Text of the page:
Large companies in regulated industries such as financial services and healthcare generate and consume reams of data about their customers, business operations, and the markets at large. Traditionally, these companies capture data in “information silos,” often with different legacy systems and formats leading to security issues. Improving data security requires major process changes, and automatically moves data management into the top of the priority list for IT spending.
The Governance and Risk Compliance market is fragmented and growing quickly so the selection of the right solutions partner can be difficult. A number of key players have entered the market or augmented their service offerings through acquisitions. These include:
- IBM, through its acquisition of Open Pages and its business analytics capabilities;
- Thomson Reuters, by acquiring WeComply, a compliance e-learning provider;
- EMC’s acquisition of software leader Archer;
- SAI Global’s acquisition of Compliance 360; and
- British-based Wilmington Group’s acquisition of information services provider Compliance Week thereby entering the Enterprise GRC market in the United States.
GRC as a Data Security Solution
To secure their data, companies must adopt their own Governance and Risk Compliance (GRC) Framework that clearly defines their governance, risk management, and compliance processes.
Having a GRC Framework in place enables corporate executives to respond to regulators, customers, and investors who want details about how their company identifies, manages, and controls risks to their business operations.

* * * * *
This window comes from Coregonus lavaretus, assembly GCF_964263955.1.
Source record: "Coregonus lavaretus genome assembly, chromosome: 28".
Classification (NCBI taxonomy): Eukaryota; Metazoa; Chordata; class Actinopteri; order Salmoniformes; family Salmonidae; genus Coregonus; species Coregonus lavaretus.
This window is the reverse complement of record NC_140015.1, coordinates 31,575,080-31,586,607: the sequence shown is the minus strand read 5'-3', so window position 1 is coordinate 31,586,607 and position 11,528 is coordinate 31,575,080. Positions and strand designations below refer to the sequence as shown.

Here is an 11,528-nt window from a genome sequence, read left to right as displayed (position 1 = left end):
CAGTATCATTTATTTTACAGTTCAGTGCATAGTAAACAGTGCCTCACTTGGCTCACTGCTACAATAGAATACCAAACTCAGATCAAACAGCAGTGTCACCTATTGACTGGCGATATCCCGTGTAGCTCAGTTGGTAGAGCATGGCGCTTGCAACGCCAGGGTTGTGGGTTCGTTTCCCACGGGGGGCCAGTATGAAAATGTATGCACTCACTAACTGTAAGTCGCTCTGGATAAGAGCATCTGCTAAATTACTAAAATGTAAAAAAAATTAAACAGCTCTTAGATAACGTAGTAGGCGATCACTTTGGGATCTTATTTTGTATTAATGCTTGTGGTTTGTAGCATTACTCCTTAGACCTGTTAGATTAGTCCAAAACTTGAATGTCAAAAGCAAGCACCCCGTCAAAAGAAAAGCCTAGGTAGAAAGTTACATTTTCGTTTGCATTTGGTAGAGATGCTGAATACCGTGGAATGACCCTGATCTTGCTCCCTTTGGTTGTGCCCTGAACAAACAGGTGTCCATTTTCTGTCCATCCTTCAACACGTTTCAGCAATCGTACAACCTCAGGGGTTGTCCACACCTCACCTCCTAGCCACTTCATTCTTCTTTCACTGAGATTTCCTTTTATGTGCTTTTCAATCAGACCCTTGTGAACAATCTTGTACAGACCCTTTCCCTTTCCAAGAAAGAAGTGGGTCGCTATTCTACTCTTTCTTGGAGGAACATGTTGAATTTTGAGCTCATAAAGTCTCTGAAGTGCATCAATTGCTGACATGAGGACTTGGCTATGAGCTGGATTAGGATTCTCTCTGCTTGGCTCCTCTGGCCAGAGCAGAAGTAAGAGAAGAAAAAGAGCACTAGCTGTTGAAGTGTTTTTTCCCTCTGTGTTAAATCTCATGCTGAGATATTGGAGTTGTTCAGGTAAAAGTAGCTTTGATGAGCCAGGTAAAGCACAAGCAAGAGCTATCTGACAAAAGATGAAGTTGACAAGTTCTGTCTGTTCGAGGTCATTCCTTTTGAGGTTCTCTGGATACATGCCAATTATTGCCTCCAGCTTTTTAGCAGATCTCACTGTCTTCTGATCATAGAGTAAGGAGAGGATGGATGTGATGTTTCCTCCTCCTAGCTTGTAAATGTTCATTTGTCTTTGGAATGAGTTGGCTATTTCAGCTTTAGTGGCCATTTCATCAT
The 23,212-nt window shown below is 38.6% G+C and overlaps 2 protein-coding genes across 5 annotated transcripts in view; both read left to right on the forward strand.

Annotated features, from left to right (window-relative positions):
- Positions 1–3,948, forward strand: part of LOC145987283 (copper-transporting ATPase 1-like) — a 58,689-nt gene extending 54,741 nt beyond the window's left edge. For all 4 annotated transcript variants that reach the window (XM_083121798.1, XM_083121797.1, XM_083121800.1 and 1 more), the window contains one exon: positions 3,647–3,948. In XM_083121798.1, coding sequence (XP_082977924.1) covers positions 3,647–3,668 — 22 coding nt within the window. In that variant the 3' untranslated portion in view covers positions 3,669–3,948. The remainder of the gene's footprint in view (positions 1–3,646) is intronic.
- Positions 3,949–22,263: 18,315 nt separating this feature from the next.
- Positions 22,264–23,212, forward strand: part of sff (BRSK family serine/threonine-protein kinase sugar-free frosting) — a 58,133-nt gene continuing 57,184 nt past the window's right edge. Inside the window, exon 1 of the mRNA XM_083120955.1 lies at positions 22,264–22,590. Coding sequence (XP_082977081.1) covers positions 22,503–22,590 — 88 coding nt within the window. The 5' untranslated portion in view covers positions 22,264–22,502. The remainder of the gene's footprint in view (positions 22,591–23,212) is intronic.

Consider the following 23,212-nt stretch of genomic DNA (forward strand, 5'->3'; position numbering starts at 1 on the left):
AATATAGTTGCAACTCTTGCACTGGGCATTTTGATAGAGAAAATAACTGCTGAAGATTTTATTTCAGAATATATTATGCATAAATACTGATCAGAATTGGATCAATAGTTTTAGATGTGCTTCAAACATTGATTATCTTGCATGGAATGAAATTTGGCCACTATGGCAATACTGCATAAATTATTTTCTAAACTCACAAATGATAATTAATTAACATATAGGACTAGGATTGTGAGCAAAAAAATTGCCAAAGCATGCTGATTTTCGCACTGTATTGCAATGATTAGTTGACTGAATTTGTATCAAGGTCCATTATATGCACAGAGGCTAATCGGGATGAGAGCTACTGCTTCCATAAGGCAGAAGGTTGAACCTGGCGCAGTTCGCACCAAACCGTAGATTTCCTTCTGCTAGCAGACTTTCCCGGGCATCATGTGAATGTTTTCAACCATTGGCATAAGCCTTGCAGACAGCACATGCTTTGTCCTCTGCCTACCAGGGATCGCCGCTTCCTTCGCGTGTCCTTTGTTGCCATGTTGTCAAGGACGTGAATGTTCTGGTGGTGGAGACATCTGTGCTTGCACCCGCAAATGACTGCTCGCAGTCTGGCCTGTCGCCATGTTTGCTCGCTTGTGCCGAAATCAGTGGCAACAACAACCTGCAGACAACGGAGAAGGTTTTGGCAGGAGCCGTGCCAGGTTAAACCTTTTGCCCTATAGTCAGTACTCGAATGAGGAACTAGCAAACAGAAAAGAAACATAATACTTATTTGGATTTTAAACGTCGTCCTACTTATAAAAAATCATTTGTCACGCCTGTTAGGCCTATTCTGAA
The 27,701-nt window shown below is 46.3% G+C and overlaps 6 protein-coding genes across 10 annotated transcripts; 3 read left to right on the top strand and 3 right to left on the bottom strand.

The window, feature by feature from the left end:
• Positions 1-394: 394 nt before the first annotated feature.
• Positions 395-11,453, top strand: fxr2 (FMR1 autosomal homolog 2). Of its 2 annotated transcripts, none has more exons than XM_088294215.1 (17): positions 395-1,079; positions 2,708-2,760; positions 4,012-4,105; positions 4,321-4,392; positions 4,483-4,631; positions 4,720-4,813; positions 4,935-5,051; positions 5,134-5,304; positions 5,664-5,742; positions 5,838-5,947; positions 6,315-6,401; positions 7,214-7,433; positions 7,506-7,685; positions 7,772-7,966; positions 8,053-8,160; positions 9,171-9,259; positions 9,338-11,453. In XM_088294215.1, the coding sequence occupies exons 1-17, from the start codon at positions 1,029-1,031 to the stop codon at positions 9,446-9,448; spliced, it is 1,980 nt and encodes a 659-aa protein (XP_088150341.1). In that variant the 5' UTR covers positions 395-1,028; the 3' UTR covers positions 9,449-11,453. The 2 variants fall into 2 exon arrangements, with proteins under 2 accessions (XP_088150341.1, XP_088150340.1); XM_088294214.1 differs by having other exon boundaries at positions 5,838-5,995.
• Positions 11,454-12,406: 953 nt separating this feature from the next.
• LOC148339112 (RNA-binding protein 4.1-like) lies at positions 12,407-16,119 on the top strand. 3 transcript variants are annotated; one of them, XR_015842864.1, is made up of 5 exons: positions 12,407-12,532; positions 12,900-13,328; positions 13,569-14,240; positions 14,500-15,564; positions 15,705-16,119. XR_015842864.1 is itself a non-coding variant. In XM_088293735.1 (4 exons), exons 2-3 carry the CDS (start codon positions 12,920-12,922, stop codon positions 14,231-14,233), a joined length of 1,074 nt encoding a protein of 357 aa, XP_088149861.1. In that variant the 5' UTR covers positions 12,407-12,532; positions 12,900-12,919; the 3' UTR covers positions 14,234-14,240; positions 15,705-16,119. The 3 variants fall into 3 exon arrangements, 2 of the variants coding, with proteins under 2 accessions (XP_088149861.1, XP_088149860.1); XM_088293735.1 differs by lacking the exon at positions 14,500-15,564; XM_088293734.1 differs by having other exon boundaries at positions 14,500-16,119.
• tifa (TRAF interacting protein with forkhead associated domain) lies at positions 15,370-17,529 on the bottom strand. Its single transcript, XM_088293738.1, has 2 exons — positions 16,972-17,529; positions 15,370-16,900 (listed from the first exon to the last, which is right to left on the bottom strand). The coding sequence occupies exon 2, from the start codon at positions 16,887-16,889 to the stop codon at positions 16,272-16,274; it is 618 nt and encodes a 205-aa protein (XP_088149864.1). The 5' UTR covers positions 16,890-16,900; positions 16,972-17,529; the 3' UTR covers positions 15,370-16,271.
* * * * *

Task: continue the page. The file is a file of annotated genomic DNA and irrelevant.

In today’s era of Big Data and the coincident rise of data regulation, the importance of protecting sensitive data and delivering better customer experiences grows every day. For companies in regulated industries, the treatment of data is not a strategic choice; rather it’s a mandated requirement. Myriad complex compliance and reporting issues require major process changes, and moves data management into the top of IT spending priorities.
Developing a GRC Framework involves internal corporate stakeholders including Chief Risk Officers, Chief Compliance Officers, Chief Information Security Officers, GRC domain-specific consultants, and even your internal auditors. Here is an overview of industry best practices for developing a GRC Framework for your company.
Define Governance Processes
Governance processes specify the management approach over an entire company. The processes dictate how senior management directs and controls day-to-day business operations through preset management information and control structures. These governance steps ensure that senior management receives the most accurate business information from which to make appropriate management decisions.
Here is a typical set of governance processes:
- Document current governance processes and risks inherent to the business operations and even their industry as a whole.
- Define and document Internal Controls that insure the accuracy of the company’s accounting and financial data.